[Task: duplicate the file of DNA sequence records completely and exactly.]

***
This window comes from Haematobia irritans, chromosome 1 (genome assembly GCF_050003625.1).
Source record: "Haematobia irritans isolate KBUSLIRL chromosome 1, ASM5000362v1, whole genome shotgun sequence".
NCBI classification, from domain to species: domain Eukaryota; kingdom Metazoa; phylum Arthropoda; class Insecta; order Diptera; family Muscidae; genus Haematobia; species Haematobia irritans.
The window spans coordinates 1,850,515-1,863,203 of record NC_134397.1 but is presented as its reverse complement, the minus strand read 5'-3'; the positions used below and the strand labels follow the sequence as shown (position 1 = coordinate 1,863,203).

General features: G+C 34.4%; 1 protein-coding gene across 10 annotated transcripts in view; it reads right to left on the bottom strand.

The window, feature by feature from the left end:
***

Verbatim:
This window comes from Haematobia irritans, chromosome 1 (genome assembly GCF_050003625.1).
Source record: "Haematobia irritans isolate KBUSLIRL chromosome 1, ASM5000362v1, whole genome shotgun sequence".
NCBI classification, from domain to species: domain Eukaryota; kingdom Metazoa; phylum Arthropoda; class Insecta; order Diptera; family Muscidae; genus Haematobia; species Haematobia irritans.
The window spans coordinates 1,850,515-1,863,203 of record NC_134397.1 but is presented as its reverse complement, the minus strand read 5'-3'; the positions used below and the strand labels follow the sequence as shown (position 1 = coordinate 1,863,203).

General features: G+C 34.4%; 1 protein-coding gene across 10 annotated transcripts in view; it reads right to left on the bottom strand.

The window, feature by feature from the left end: